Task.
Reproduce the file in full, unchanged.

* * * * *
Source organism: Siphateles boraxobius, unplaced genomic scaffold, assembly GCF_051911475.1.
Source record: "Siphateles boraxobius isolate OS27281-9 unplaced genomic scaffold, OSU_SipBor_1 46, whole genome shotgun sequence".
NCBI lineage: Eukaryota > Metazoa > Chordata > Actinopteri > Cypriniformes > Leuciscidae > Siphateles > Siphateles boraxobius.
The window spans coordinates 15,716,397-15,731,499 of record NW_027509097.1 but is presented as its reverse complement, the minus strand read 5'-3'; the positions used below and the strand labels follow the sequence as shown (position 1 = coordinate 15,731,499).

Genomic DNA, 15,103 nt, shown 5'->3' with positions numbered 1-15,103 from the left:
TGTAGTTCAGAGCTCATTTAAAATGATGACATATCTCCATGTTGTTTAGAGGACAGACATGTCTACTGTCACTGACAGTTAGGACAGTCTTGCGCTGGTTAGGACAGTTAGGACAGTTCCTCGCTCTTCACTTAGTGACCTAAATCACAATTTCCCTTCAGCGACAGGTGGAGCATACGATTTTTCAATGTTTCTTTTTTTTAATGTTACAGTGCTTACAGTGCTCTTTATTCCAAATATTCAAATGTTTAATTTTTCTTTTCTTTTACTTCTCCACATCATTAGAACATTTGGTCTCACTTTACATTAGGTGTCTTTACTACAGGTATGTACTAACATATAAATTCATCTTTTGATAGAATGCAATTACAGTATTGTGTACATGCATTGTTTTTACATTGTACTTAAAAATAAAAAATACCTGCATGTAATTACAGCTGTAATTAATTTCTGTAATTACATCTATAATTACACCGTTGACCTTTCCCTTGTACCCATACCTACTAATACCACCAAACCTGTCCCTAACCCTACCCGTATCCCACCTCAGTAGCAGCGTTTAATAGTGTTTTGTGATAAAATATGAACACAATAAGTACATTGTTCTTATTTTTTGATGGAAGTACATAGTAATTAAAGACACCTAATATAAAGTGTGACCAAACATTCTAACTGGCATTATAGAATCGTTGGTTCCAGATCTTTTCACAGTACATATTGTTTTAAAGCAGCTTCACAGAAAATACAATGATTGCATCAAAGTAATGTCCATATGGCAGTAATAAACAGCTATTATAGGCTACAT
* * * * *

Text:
Source organism: Siphateles boraxobius, unplaced genomic scaffold, assembly GCF_051911475.1.
Source record: "Siphateles boraxobius isolate OS27281-9 unplaced genomic scaffold, OSU_SipBor_1 46, whole genome shotgun sequence".
NCBI lineage: Eukaryota > Metazoa > Chordata > Actinopteri > Cypriniformes > Leuciscidae > Siphateles > Siphateles boraxobius.
The window spans coordinates 15,716,397-15,731,499 of record NW_027509097.1 but is presented as its reverse complement, the minus strand read 5'-3'; the positions used below and the strand labels follow the sequence as shown (position 1 = coordinate 15,731,499).

Genomic DNA, 15,103 nt, shown 5'->3' with positions numbered 1-15,103 from the left:
TGTAGTTCAGAGCTCATTTAAAATGATGACATATCTCCATGTTGTTTAGAGGACAGACATGTCTACTGTCACTGACAGTTAGGACAGTCTTGCGCTGGTTAGGACAGTTAGGACAGTTCCTCGCTCTTCACTTAGTGACCTAAATCACAATTTCCCTTCAGCGACAGGTGGAGCATACGATTTTTCAATGTTTCTTTTTTTTAATGTTACAGTGCTTACAGTGCTCTTTATTCCAAATATTCAAATGTTTAATTTTTCTTTTCTTTTACTTCTCCACATCATTAGAACATTTGGTCTCACTTTACATTAGGTGTCTTTACTACAGGTATGTACTAACATATAAATTCATCTTTTGATAGAATGCAATTACAGTATTGTGTACATGCATTGTTTTTACATTGTACTTAAAAATAAAAAATACCTGCATGTAATTACAGCTGTAATTAATTTCTGTAATTACATCTATAATTACACCGTTGACCTTTCCCTTGTACCCATACCTACTAATACCACCAAACCTGTCCCTAACCCTACCCGTATCCCACCTCAGTAGCAGCGTTTAATAGTGTTTTGTGATAAAATATGAACACAATAAGTACATTGTTCTTATTTTTTGATGGAAGTACATAGTAATTAAAGACACCTAATATAAAGTGTGACCAAACATTCTAACTGGCATTATAGAATCGTTGGTTCCAGATCTTTTCACAGTACATATTGTTTTAAAGCAGCTTCACAGAAAATACAATGATTGCATCAAAGTAATGTCCATATGGCAGTAATAAACAGCTATTATAGGCTACAT